First Aid for Pets

bandaged face cat in a bag





Generally bitches and queens manage to give birth with little help from us. This is just a brief overview of problems. For further information see Notes on Whelping.


  • Second stage labour (contractions and the birth of a pup/kitten) doesn't begin within 48 hours of first stage signs (behavioural changes such as nesting, anxiety, panting with a softening of the vulva, possibly a clear discharge and a drop in body temperature to 37.5°C).
  • The pregnancy is more than 63 days.
  • The bitch/queen has been actively straining for more than 2 hours without producing the first puppy/kitten.
  • The membranes, or "water bag", around the pup/kitten have ruptured but no pup/kitten presents within 30 minutes.
  • You can see parts of puppy/kitten, usually a leg protruding through the vulva, for more than 2 minutes.
  • One or some pups/kittens come out normally but no pups/kittens follow after 3 hours and you think more are to come.
  • If the bitch/queen appears unwell at any stage.
  • If the discharge from the vulva appears abnormal, there is a LOT of blood or if it smells.

Puppies/kittens can be born head-first or tail-first and breach births are not a cause for concern like in humans or many other animals.


What if the pup/kitten is half out of the bitch/queen and gets stuck?

This usually occurs because a hip or knee has got caught on the edge of the pelvic bones. It is very painful for the mother and the pup/kitten's umbilical cord is compressed so it is not getting blood supply from the mother. The pup or kitten can die rapidly.

If there is enough puppy or kitten to grasp apply firm steady traction of the baby so that the baby will end up on the mother's teats. Gently rotate a little side to side as this helps free the hips. If the puppy/kitten doesn't come then head to your nearest veterinarian.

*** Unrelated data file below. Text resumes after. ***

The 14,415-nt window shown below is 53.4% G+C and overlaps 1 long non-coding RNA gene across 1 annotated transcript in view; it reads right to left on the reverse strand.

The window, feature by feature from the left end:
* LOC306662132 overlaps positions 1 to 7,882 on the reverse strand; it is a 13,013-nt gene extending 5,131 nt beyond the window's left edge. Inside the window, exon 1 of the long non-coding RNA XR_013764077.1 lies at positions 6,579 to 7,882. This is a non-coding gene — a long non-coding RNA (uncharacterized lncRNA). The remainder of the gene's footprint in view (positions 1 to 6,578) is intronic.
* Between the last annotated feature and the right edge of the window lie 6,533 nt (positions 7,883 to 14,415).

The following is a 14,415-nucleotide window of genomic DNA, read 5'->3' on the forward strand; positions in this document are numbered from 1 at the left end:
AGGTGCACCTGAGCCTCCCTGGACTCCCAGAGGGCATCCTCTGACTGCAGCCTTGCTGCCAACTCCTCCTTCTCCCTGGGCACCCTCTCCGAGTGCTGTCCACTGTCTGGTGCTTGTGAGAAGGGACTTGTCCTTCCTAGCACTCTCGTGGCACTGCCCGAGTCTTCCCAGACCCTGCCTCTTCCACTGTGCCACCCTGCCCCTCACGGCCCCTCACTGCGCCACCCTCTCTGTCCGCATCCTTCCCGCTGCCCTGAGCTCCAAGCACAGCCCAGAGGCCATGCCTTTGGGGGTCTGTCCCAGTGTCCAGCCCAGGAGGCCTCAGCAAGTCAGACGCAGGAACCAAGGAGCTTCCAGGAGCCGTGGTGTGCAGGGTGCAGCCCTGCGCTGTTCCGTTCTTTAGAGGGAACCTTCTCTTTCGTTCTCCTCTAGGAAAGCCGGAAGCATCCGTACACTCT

What if the bitch/queen does not break the bag surrounding the pup/kitten?

Some first time mums don't know what to do. If the bitch/queen does not clean her pup/kitten then break the membranes away from around the head and mouth. This is usually enough to stimulate breathing. Try to encourage the bitch/queen to help. If mum still isn't interested then remove all the membranes (do not cut the cord) and rub the pup/kitten dry with a towel or cloth. Be thorough and reasonably firm. This helps stimulate activity including breathing.

What if the puppy/kitten isn't breathing?

Check for a heartbeat by placing thumb and forefinger each side of the newborn's chest just behind the elbow. If the heart is beating then clear the pup/kitten's mouth and nose by allow the head to drop down and cleaning them with a cotton bud. (Swinging the newborn is no longer recommended as it causes brain damage.) Rub the pup/kitten vigorously to stimulate breathing. You can also give the newborn mouth to face (where you breath into the mouth and nose) resuscitation but remember this is an extremely small animal and give only tiny buffs of air. Continue to stimulate the pup/kitten until either the heart stops or the newborn begins to breathe on its own.

What if the mother doesn't break the cord?

Wait at least 2 minutes so that the blood in the placenta returns the pup/kitten. The cord may appear to start to shrink. Tie the cord off about half a centimetre from the pup/kitten's body with a piece of thread or fine string. Tie tightly and use a square knot. Cut the ends of the string short (no more than a centimetre long) so they can't tangle around the newborn's legs but not too short or the knot will come undone. Cut the cord about a centimetre away from the knot.

What if the bitch/queen won't allow the pups/kittens to feed?

As long as you believe your pet has finished giving birth and is simply restless then sit with her and try to get her to calm down by stroking her and talking to her. Turn off or lower the lights. Try to get her to lie on her side and leave the pups/kittens to find their own way. Trying to place the pups/kittens on teats doesn't work and you need to let them figure it out for themselves. They are also very dumb about it. If she is still restless try taking her out to urinate. Sometimes just turning off the lights and leaving her to it works but do check her after 15 - 20 minutes. Ongoing restlessness may also be a sign that something is wrong so if she truly won't settle then have a veterinarian check her.